These conventional orbit systems work well when cutting soft materials such as wood. However, when cutting hard materials such as steel, pipe or steel plate, conventional orbit systems have important drawbacks. Conventional orbit mechanisms apply orbital action at the start of a cut stroke. The orbital action often causes the blade to bounce on the material at the beginning of the cut stroke which delays good establishment of the blade teeth in the material for a portion of the cut stroke thereby reducing cutting effectiveness.
Mechanisms that can create substantial nonlinear orbit paths for aggressive orbit paths and end strokes with conventional orbit drive systems have often experienced significant mechanical limitations. These are typically cam systems that have linear motion which is basically symmetric about a midstroke position, with the cut stroke being one near linear path and the return stroke as another near linear path. These two paths are offset from each other by a small amount.
To date, no known attempts have been made to create asymmetric or to create highly nonlinear paths. Attempts have been made to create a more aggressive orbit using cam drives. However, this results in very high cam follower loads which create high friction and wear in the cam elements. Another wear problem that occurs when the cam is aggressively shaped is that the cam follower can lift off of the cam. This produces a lack of contact between the cam and the cam follower for a major portion of the cam rotation. This is called cam float and is a common problem in high-speed cams. Floating results in loss of the force pushing the blade into the work piece. In especially aggressive cams, it can require several revolutions of the cam before the follower comes back down into contact with it. The loss of cam to cam follower contact then leads to the loss of contact force between the saw blade and the workpiece and reduces the cutting rate instead of increases it.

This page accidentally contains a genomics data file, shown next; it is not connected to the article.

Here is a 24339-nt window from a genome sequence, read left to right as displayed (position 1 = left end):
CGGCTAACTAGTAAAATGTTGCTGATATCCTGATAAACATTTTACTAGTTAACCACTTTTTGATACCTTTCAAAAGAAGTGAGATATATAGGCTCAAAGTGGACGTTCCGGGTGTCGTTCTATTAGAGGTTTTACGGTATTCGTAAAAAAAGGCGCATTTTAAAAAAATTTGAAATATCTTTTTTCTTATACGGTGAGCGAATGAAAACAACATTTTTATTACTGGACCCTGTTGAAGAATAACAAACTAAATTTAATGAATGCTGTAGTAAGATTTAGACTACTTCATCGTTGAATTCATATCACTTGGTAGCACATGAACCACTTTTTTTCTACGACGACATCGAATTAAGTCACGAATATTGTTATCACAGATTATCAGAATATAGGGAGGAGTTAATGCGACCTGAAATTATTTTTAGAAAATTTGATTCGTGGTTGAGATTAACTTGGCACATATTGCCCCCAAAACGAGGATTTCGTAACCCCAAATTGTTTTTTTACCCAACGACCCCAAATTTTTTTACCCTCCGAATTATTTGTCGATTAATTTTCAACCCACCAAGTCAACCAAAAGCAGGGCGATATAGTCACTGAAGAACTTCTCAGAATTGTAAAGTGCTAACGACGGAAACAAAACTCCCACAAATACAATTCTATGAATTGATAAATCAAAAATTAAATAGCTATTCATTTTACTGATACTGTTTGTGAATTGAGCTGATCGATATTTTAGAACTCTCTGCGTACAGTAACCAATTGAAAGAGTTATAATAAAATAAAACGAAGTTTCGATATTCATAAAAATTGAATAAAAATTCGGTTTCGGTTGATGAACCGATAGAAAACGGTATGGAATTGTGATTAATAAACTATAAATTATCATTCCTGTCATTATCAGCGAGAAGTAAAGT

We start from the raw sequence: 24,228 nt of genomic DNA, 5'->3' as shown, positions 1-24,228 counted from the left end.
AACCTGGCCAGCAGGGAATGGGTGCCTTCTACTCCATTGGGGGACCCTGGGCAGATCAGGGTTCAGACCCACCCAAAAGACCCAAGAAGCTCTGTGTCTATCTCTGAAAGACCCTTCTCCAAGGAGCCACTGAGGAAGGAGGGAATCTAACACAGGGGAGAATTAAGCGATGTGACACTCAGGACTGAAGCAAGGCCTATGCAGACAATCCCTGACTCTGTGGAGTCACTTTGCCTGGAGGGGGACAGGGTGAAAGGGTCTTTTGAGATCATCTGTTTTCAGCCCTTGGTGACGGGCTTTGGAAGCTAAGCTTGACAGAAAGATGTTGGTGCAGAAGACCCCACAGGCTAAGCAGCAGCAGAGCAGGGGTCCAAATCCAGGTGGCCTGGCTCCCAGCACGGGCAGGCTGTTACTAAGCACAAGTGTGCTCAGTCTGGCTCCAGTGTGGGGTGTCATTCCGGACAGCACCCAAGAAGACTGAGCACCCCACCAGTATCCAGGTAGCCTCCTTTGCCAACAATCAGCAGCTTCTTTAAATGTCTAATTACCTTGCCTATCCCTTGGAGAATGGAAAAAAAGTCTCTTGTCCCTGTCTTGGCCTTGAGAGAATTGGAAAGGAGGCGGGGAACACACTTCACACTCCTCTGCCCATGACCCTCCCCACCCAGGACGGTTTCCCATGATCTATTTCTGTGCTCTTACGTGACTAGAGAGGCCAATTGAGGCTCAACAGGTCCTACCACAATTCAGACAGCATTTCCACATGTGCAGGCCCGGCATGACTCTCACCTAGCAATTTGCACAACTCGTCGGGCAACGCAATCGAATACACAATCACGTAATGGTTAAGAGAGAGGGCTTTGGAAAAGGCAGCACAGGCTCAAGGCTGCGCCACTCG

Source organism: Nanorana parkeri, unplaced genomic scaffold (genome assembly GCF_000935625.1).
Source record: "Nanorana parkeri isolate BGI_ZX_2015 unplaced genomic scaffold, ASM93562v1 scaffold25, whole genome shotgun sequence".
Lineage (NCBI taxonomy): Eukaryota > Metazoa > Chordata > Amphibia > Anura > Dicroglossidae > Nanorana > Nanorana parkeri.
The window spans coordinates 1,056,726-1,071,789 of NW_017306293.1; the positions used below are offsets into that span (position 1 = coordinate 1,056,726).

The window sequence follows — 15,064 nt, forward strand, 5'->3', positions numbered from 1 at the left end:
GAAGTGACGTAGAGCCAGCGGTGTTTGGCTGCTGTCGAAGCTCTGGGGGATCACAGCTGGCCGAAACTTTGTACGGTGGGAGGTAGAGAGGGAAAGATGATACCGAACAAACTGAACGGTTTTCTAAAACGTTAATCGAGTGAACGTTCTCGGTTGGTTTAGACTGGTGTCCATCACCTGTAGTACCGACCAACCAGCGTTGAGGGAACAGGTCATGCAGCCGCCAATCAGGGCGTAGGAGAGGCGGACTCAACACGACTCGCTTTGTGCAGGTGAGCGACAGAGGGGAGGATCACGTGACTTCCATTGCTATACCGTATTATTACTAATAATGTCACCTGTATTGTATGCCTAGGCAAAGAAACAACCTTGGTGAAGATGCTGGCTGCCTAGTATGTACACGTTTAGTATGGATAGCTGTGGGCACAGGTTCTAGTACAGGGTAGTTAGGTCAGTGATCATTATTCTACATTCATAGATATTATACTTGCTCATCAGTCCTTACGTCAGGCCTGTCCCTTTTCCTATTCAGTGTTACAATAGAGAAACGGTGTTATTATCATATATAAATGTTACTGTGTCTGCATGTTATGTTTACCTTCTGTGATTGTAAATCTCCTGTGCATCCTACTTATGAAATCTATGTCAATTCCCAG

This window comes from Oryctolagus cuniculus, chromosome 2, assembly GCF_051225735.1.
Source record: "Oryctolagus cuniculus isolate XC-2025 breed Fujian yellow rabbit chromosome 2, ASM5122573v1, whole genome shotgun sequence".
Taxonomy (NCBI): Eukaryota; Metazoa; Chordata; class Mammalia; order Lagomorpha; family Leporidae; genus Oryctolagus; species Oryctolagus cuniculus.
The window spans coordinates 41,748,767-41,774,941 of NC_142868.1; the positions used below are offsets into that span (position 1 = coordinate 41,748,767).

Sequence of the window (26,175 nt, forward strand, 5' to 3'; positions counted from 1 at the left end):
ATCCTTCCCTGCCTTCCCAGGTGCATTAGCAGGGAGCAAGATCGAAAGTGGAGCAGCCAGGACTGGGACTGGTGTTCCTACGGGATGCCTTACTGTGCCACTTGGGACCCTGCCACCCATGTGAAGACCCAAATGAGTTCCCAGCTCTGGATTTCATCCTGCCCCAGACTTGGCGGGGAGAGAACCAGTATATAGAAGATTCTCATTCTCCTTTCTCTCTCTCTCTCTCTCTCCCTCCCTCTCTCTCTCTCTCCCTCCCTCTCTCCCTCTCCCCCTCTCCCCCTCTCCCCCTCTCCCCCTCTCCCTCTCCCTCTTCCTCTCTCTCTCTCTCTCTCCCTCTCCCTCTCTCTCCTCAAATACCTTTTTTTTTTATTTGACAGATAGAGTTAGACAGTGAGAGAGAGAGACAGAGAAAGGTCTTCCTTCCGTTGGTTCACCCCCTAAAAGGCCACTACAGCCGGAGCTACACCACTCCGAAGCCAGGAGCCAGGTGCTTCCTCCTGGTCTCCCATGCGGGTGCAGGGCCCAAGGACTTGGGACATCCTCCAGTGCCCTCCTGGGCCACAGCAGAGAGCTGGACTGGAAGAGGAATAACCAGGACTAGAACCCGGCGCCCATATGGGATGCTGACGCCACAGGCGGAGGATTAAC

There have been cam systems where the orbit actuation cycle of down and up is shared by two cams. However, having aggressively shaped cams is expensive because of the necessity of matching two cam profiles with a high degree of precision and the attendant wear problem still exists. Similar problems of high forces arising with aggressive orbits arise when trying to use adjustable angled slots with their associated slot followers. The forces that are experienced can be very high, even if the track is straight and too much orbital action will lead to high forces on the track follower. Since much of the action of a track follower involves sliding, high friction and wear are also a problem.
One preferred embodiment of the present invention is a drive apparatus for a reciprocating tool, that comprises a housing, a rotatable drive shaft assembly located in the housing, an elongated plunger located in the housing for reciprocating motion, the plunger having a front end portion for attaching a cutting blade thereto, a rotary joint elongated rocker having a lower end portion with a lower pivot connection to the housing and an upper end with an upper pivot connection to a mid portion of the plunger, a wobble plate interface operatively connected to the drive shaft assembly, a lower portion having an effective lower pivot connection, the interface also having an upper pivot connection to a rear portion of the plunger and configured to reciprocate the plunger generally in its lengthwise direction during alternating cutting and return strokes, the distances between the upper and lower pivot connections of both the rocker and wobble plate interface together with the distance between the upper pivot connections thereof to the plunger defining a four bar mechanism that produces a path of movement of an attached cutting blade that is effective to apply a progressive non-linear cutting force to a workpiece during the cutting stroke.
The preferred embodiments of the present invention are reciprocating drive mechanisms for a reciprocating tool such as a reciprocating saw, the general size and shape of which is similar to saws that are currently marketed. The present invention is also applicable for other types of tools such as saber saws, for example, or other types of tools that have a reciprocating action and are powered by a motor having a rotating output shaft.